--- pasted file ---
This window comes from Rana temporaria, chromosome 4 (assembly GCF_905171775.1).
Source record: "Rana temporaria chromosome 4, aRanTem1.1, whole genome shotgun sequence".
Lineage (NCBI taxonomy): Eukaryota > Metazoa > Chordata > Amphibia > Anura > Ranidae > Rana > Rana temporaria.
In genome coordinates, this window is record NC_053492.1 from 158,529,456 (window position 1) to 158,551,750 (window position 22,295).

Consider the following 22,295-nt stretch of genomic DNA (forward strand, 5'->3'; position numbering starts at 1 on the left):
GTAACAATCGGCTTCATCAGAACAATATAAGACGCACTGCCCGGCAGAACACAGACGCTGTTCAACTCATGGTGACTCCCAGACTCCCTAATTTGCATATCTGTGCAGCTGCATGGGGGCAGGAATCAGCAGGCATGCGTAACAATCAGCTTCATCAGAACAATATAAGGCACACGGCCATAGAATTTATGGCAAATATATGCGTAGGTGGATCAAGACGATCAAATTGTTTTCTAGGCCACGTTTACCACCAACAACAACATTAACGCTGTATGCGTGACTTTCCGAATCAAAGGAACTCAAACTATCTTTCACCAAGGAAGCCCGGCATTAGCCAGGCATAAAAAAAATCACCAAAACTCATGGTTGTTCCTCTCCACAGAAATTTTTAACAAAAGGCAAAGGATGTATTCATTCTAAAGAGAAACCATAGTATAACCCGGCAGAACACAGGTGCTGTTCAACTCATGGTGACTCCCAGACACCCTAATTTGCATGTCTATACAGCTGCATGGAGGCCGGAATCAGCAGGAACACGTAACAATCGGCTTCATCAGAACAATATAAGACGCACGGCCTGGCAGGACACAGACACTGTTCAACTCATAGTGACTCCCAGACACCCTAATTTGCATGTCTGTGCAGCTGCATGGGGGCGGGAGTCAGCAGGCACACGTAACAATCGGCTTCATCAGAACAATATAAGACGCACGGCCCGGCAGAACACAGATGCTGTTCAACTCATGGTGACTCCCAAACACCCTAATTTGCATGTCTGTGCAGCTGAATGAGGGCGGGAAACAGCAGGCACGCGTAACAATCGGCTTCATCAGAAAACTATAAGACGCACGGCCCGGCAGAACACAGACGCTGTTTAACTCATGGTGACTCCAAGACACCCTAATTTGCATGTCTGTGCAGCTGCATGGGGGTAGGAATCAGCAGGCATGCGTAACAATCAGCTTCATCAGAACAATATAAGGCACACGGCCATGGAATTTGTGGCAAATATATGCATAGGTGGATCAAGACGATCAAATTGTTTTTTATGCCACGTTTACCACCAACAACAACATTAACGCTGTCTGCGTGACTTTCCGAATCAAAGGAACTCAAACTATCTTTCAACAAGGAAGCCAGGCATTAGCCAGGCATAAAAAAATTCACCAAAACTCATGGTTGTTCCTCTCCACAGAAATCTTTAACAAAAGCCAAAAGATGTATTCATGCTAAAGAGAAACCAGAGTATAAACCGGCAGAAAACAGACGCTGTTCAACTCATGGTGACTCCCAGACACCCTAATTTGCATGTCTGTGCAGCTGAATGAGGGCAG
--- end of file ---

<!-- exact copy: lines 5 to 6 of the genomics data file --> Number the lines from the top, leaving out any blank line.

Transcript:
Consider the following 22,295-nt stretch of genomic DNA (forward strand, 5'->3'; position numbering starts at 1 on the left):
GTAACAATCGGCTTCATCAGAACAATATAAGACGCACTGCCCGGCAGAACACAGACGCTGTTCAACTCATGGTGACTCCCAGACTCCCTAATTTGCATATCTGTGCAGCTGCATGGGGGCAGGAATCAGCAGGCATGCGTAACAATCAGCTTCATCAGAACAATATAAGGCACACGGCCATAGAATTTATGGCAAATATATGCGTAGGTGGATCAAGACGATCAAATTGTTTTCTAGGCCACGTTTACCACCAACAACAACATTAACGCTGTATGCGTGACTTTCCGAATCAAAGGAACTCAAACTATCTTTCACCAAGGAAGCCCGGCATTAGCCAGGCATAAAAAAAATCACCAAAACTCATGGTTGTTCCTCTCCACAGAAATTTTTAACAAAAGGCAAAGGATGTATTCATTCTAAAGAGAAACCATAGTATAACCCGGCAGAACACAGGTGCTGTTCAACTCATGGTGACTCCCAGACACCCTAATTTGCATGTCTATACAGCTGCATGGAGGCCGGAATCAGCAGGAACACGTAACAATCGGCTTCATCAGAACAATATAAGACGCACGGCCTGGCAGGACACAGACACTGTTCAACTCATAGTGACTCCCAGACACCCTAATTTGCATGTCTGTGCAGCTGCATGGGGGCGGGAGTCAGCAGGCACACGTAACAATCGGCTTCATCAGAACAATATAAGACGCACGGCCCGGCAGAACACAGATGCTGTTCAACTCATGGTGACTCCCAAACACCCTAATTTGCATGTCTGTGCAGCTGAATGAGGGCGGGAAACAGCAGGCACGCGTAACAATCGGCTTCATCAGAAAACTATAAGACGCACGGCCCGGCAGAACACAGACGCTGTTTAACTCATGGTGACTCCAAGACACCCTAATTTGCATGTCTGTGCAGCTGCATGGGGGTAGGAATCAGCAGGCATGCGTAACAATCAGCTTCATCAGAACAATATAAGGCACACGGCCATGGAATTTGTGGCAAATATATGCATAGGTGGATCAAGACGATCAAATTGTTTTTTATGCCACGTTTACCACCAACAACAACATTAACGCTGTCTGCGTGACTTTCCGAATCAAAGGAACTCAAACTATCTTTCAACAAGGAAGCCAGGCATTAGCCAGGCATAAAAAAATTCACCAAAACTCATGGTTGTTCCTCTCCACAGAAATCTTTAACAAAAGCCAAAAGATGTATTCATGCTAAAGAGAAACCAGAGTATAAACCGGCAGAAAACAGACGCTGTTCAACTCATGGTGACTCCCAGACACCCTAATTTGCATGTCTGTGCAGCTGAATGAGGGCAG